MILAN (Reuters) - Italian gas company Snam SRG.MI is looking to fund expansion of its core transmission business across Europe by spinning off domestic distribution operations worth more than 5 billion euros ($5.7 billion).
Snam, controlled by state lender Cassa Depositi e Prestiti (CDP), said on Thursday that it is considering demerging all or part of Italgas, the country’s biggest gas distributor.
It gave no further details, but Snam CEO Carlo Malacarne dismissed suggestions that any merger talks with other players were currently under way.
“At the moment the focus is simply on the spin-off ... there are no pending negotiations with third parties,” Malacarne said in a conference call.
In January sources told Reuters that CDP was considering a merger of Italgas with nearest rival 2i Rete Gas to create a group with joint assets of more than 8 billion euros, though a deal could be undermined by antitrust problems.
Snam bought Italgas and gas storage business Stogit from oil major Eni ENI.MI in 2009 for a total 4.5 billion euros.
Italy’s gas distribution sector is highly fragmented, with more than 200 companies working across almost 7,000 concession areas serving more than 20 million clients. However, new rules will cut concession areas to only 177 and force bidders who win a tender in a new area to invest heavily.
“The idea for now is to list Italgas on a standalone basis as a pure distribution player, with Snam giving up control but hanging on to a stake,” a financial source with knowledge of the matter said.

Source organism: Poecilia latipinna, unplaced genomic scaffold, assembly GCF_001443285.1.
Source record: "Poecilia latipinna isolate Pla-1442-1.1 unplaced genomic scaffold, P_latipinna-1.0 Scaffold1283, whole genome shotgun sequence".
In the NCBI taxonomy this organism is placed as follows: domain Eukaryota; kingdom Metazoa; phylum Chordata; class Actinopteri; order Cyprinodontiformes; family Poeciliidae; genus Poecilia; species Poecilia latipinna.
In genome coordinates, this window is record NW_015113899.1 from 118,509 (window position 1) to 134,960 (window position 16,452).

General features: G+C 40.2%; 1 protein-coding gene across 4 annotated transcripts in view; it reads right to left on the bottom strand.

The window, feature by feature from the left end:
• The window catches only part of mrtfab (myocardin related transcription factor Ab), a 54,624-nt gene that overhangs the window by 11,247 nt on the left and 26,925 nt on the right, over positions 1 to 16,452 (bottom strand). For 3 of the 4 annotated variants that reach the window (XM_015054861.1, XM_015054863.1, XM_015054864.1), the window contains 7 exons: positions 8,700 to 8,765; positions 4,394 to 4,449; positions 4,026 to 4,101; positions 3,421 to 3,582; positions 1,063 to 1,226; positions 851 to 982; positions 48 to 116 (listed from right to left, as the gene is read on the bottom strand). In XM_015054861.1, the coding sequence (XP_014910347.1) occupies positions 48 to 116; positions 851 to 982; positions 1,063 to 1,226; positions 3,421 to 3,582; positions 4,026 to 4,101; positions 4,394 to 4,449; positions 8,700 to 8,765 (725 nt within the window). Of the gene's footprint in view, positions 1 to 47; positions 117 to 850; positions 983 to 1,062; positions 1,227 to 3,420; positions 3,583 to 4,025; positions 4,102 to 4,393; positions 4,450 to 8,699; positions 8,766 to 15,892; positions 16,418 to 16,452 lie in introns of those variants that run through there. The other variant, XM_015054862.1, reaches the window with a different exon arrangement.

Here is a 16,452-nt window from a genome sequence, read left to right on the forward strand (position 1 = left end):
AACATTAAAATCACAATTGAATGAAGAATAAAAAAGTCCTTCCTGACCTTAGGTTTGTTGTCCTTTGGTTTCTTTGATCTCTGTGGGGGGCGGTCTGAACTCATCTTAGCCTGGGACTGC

A research note from London-based Jefferies said that it valued Italgas at about 7.3 billion euros, representing a premium to the roughly 5.6 billion euro value of its regulated asset base (RAB).
Snam is investing heavily in expanding its European presence in gas transmission -- more than half of its revenue -- and could benefit from reducing its distribution commitments.
“Separation could have strong strategic value and benefits,” Malacarne said, adding that the industry is labor intensive in nature and requires continuous small-scale investment.
Controlled by CDP through a vehicle that also includes State Grid Corporation of China, Snam has a strategic alliance with Belgian peer Fluxys FLUX.BR and is keen to play its part in plans to transform Italy into a European gas hub.
It recently bought a 20 percent stake in the TAP pipeline that will bring Azeri gas to Italy and Snam Chief Operating Officer Marco Alvera said on Thursday that the group is monitoring the sale of a stake in OMV's OMVV.VI Gas Connect Austria.
Snam manages Italy’s high-pressure transport grid, which delivers gas to local distributors, who in turn supply retail clients.
Snam shares were up 2.9 percent by the close, against a 1.2 percent gain for the European utility index .SX6P.
Editing by Mark Heinrich and David Goodman
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